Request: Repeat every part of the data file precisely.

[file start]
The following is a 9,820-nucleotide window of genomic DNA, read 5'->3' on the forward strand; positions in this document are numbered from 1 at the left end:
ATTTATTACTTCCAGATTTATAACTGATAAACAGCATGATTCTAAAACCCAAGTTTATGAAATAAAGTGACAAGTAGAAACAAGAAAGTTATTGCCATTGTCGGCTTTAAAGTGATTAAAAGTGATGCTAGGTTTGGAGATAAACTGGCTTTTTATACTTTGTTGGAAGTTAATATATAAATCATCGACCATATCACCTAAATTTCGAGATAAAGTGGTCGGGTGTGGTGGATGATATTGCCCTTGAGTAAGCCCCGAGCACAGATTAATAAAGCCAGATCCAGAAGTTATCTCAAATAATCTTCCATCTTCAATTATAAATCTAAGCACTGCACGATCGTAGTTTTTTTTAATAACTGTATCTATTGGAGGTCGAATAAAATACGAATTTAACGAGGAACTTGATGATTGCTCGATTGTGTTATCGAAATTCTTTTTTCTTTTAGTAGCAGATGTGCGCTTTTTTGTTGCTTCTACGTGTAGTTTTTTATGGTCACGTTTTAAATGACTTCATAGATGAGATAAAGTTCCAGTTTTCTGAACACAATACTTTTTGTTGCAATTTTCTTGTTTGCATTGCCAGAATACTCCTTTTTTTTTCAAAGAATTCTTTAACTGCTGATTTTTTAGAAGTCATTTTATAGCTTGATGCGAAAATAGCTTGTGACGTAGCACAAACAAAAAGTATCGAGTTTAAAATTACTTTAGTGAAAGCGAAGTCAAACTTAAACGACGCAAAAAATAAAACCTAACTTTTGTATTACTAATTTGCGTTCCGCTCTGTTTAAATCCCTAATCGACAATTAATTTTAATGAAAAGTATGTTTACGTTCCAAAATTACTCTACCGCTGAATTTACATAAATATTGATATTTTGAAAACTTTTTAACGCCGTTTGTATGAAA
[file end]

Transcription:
The following is a 9,820-nucleotide window of genomic DNA, read 5'->3' on the forward strand; positions in this document are numbered from 1 at the left end:
ATTTATTACTTCCAGATTTATAACTGATAAACAGCATGATTCTAAAACCCAAGTTTATGAAATAAAGTGACAAGTAGAAACAAGAAAGTTATTGCCATTGTCGGCTTTAAAGTGATTAAAAGTGATGCTAGGTTTGGAGATAAACTGGCTTTTTATACTTTGTTGGAAGTTAATATATAAATCATCGACCATATCACCTAAATTTCGAGATAAAGTGGTCGGGTGTGGTGGATGATATTGCCCTTGAGTAAGCCCCGAGCACAGATTAATAAAGCCAGATCCAGAAGTTATCTCAAATAATCTTCCATCTTCAATTATAAATCTAAGCACTGCACGATCGTAGTTTTTTTTAATAACTGTATCTATTGGAGGTCGAATAAAATACGAATTTAACGAGGAACTTGATGATTGCTCGATTGTGTTATCGAAATTCTTTTTTCTTTTAGTAGCAGATGTGCGCTTTTTTGTTGCTTCTACGTGTAGTTTTTTATGGTCACGTTTTAAATGACTTCATAGATGAGATAAAGTTCCAGTTTTCTGAACACAATACTTTTTGTTGCAATTTTCTTGTTTGCATTGCCAGAATACTCCTTTTTTTTTCAAAGAATTCTTTAACTGCTGATTTTTTAGAAGTCATTTTATAGCTTGATGCGAAAATAGCTTGTGACGTAGCACAAACAAAAAGTATCGAGTTTAAAATTACTTTAGTGAAAGCGAAGTCAAACTTAAACGACGCAAAAAATAAAACCTAACTTTTGTATTACTAATTTGCGTTCCGCTCTGTTTAAATCCCTAATCGACAATTAATTTTAATGAAAAGTATGTTTACGTTCCAAAATTACTCTACCGCTGAATTTACATAAATATTGATATTTTGAAAACTTTTTAACGCCGTTTGTATGAAA